The other hot topic in Australia is of course the issue of “boat people”. There are valid arguments to be made against over-population and preservation of culture and myriad other reasons why you might disapprove of foreign nationals landing on our shores (whether by boat or by aeroplane, which is of course a far, far greater source of asylum seeker transportation). My biggest issue with the “boat people” debate is the fear-mongering. If you are going to argue against “boat people” at least argue on the basis of fact and NOT whatever came vomiting out of a sleazy politician’s mouth. God knows you couldn’t find a worse source of truth if you tried, and using what they say to justify your opinions only makes you look uneducated and hateful. For my part, I don’t feel any more entitled to live in this beautiful country just because I was born here. I am extremely fortunate for having been born here and I’m not about to deny someone else that pleasure just because I don’t like the smell of their cooking in the lunch room or can’t understand them when they speak to me. I have met some amazing survivors of the most terrible atrocities you could imagine (worse even than those portrayed in ‘The Pianist’, if you can believe it) and I don’t for one second think that the World would be better off if they just “went back to where they came from”.
I guess my point is that I like to think I would have been one of those brave people who risked their own life to shelter a Jewish family Anne-Frank-style, but I don’t know that I would have been. I at least hope my keen sense of skepticism would have kept me from buying all the propaganda.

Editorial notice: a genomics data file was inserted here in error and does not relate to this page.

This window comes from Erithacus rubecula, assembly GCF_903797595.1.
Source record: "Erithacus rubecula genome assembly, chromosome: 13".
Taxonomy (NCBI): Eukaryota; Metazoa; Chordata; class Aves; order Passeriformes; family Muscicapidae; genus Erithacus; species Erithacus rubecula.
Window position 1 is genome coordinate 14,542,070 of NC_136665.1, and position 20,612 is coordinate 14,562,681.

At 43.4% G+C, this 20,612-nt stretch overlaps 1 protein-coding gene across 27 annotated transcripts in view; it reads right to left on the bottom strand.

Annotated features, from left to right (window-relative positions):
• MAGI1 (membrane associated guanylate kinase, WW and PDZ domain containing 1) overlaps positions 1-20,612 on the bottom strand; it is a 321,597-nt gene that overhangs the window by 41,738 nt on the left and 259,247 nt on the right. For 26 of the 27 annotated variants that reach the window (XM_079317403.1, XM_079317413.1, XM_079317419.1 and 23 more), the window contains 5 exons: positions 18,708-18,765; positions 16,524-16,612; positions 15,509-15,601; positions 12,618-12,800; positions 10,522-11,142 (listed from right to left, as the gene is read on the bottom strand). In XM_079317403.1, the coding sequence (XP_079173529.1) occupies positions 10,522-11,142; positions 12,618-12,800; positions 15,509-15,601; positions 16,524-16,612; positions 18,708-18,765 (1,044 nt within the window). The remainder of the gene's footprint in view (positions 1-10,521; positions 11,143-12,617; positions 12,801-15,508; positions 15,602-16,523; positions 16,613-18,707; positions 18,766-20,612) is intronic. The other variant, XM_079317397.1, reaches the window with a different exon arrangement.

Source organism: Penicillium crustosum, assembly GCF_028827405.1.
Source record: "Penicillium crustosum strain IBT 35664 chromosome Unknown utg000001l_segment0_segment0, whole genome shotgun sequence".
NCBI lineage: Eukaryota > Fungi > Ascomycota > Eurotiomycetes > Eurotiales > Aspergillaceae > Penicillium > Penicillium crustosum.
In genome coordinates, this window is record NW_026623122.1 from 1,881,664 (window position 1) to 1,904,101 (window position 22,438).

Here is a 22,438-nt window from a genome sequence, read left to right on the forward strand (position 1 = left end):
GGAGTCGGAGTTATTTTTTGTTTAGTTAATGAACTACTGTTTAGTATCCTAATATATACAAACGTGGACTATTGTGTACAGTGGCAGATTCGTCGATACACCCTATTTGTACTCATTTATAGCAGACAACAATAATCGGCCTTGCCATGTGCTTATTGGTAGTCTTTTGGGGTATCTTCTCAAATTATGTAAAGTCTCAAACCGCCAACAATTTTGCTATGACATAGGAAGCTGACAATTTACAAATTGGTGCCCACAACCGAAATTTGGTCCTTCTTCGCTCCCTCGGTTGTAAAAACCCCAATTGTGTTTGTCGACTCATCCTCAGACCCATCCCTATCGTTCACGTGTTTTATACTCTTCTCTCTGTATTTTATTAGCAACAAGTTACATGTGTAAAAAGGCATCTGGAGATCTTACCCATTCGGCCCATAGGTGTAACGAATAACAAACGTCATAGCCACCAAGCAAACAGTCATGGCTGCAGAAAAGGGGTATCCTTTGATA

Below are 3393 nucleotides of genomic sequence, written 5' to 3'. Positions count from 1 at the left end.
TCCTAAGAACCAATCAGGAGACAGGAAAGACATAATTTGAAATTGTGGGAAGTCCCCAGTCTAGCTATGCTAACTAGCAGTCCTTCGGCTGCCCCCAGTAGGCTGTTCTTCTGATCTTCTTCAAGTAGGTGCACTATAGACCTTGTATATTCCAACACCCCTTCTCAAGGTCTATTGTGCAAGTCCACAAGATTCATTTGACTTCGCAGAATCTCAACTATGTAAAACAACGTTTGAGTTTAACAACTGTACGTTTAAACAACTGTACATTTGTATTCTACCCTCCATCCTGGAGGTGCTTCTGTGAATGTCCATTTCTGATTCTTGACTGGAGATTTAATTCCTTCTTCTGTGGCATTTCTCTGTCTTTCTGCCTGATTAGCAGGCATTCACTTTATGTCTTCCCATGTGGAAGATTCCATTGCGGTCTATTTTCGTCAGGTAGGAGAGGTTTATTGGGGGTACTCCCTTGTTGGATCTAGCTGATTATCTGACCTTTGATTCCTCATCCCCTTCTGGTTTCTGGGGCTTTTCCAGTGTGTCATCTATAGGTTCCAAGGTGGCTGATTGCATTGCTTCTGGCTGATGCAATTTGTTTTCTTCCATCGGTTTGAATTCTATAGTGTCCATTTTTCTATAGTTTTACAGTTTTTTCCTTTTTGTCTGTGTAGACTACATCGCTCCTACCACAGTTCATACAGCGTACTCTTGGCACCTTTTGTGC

It truly is absurd, the thought of not being allowed in a public park on the basis of something we had zero control over. What is even more absurd is imagining that physical separation escalating to the re-housing of a whole group to one section of the city and then walling them in like dangerous animals. More absurd still to imagine that escalating to random acts of violence to the point where the inhabitants of that walled-in city don’t even blink an eye when stepping over the dead bodies of children in the street.
Yet this is exactly what happened to Wladyslaw Szpilman and his family.
If you are on the fence about the whole “boat people” issue, I ask that you first imagine that this is the city you were born and raised in, and had lived happily in your whole life:
Then imagine that you have the option of escaping to a new country or staying in a country that despises you because of the religion you were born into (whether you continue to practice that religion or not). Imagine that your options are being shot in the face, gassed, starved to death, tortured or otherwise brutally murdered, OR moving to another country and living out the rest of your life with the hard work and appreciation of someone who knows the true value of life.
Then imagine making it all the way to that new country only to be told “We’re full”.
I enjoyed ‘The Pianist’ because it stirred up all of these strong emotions I haven’t really needed to feel in a long time. War is such an abstract concept to me; something to be studied in school and learned from, not something to fear on a daily basis. I was indeed born in the lucky country.
If you like the colours black and brown then you will love the bleakness of ‘The Pianist’. If not, that’s cool… Hitler had an issue with those colours too.
(Oh, I went there!)
I encourage each of you to take a minute to think about how lucky you are. Tell us, what makes you so lucky?